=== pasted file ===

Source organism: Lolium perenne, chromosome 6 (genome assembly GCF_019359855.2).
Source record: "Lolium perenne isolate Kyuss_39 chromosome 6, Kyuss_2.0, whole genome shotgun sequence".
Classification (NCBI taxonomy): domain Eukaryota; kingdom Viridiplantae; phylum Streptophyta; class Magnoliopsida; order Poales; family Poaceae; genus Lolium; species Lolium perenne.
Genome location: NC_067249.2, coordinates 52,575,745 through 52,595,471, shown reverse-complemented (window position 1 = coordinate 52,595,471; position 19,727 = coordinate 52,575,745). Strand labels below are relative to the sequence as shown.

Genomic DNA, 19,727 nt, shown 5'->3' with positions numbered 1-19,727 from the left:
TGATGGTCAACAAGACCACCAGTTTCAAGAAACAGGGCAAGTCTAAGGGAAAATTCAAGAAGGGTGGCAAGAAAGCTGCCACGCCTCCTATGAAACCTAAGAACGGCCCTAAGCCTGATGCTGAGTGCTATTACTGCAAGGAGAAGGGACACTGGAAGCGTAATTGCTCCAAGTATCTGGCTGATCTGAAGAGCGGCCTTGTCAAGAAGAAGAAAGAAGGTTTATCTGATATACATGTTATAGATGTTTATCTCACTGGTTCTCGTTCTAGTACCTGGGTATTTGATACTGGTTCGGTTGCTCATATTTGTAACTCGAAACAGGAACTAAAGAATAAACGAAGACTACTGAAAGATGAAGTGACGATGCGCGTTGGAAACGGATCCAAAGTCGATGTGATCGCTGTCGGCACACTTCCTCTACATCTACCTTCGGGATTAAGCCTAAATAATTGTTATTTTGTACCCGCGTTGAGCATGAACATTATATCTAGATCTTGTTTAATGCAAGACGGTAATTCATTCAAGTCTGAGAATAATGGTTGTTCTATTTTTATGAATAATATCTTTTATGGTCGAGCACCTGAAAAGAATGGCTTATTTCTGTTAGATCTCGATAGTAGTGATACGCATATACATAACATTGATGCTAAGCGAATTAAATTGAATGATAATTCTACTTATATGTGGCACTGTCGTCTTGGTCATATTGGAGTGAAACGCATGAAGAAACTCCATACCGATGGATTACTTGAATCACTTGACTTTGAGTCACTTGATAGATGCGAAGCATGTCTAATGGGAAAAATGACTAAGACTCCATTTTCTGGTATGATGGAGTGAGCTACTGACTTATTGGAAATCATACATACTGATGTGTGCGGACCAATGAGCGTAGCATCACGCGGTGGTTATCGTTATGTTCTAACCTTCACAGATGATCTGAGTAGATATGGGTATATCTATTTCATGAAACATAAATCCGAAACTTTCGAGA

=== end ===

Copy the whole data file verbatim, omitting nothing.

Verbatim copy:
Source organism: Lolium perenne, chromosome 6 (genome assembly GCF_019359855.2).
Source record: "Lolium perenne isolate Kyuss_39 chromosome 6, Kyuss_2.0, whole genome shotgun sequence".
Classification (NCBI taxonomy): domain Eukaryota; kingdom Viridiplantae; phylum Streptophyta; class Magnoliopsida; order Poales; family Poaceae; genus Lolium; species Lolium perenne.
Genome location: NC_067249.2, coordinates 52,575,745 through 52,595,471, shown reverse-complemented (window position 1 = coordinate 52,595,471; position 19,727 = coordinate 52,575,745). Strand labels below are relative to the sequence as shown.

Genomic DNA, 19,727 nt, shown 5'->3' with positions numbered 1-19,727 from the left:
TGATGGTCAACAAGACCACCAGTTTCAAGAAACAGGGCAAGTCTAAGGGAAAATTCAAGAAGGGTGGCAAGAAAGCTGCCACGCCTCCTATGAAACCTAAGAACGGCCCTAAGCCTGATGCTGAGTGCTATTACTGCAAGGAGAAGGGACACTGGAAGCGTAATTGCTCCAAGTATCTGGCTGATCTGAAGAGCGGCCTTGTCAAGAAGAAGAAAGAAGGTTTATCTGATATACATGTTATAGATGTTTATCTCACTGGTTCTCGTTCTAGTACCTGGGTATTTGATACTGGTTCGGTTGCTCATATTTGTAACTCGAAACAGGAACTAAAGAATAAACGAAGACTACTGAAAGATGAAGTGACGATGCGCGTTGGAAACGGATCCAAAGTCGATGTGATCGCTGTCGGCACACTTCCTCTACATCTACCTTCGGGATTAAGCCTAAATAATTGTTATTTTGTACCCGCGTTGAGCATGAACATTATATCTAGATCTTGTTTAATGCAAGACGGTAATTCATTCAAGTCTGAGAATAATGGTTGTTCTATTTTTATGAATAATATCTTTTATGGTCGAGCACCTGAAAAGAATGGCTTATTTCTGTTAGATCTCGATAGTAGTGATACGCATATACATAACATTGATGCTAAGCGAATTAAATTGAATGATAATTCTACTTATATGTGGCACTGTCGTCTTGGTCATATTGGAGTGAAACGCATGAAGAAACTCCATACCGATGGATTACTTGAATCACTTGACTTTGAGTCACTTGATAGATGCGAAGCATGTCTAATGGGAAAAATGACTAAGACTCCATTTTCTGGTATGATGGAGTGAGCTACTGACTTATTGGAAATCATACATACTGATGTGTGCGGACCAATGAGCGTAGCATCACGCGGTGGTTATCGTTATGTTCTAACCTTCACAGATGATCTGAGTAGATATGGGTATATCTATTTCATGAAACATAAATCCGAAACTTTCGAGA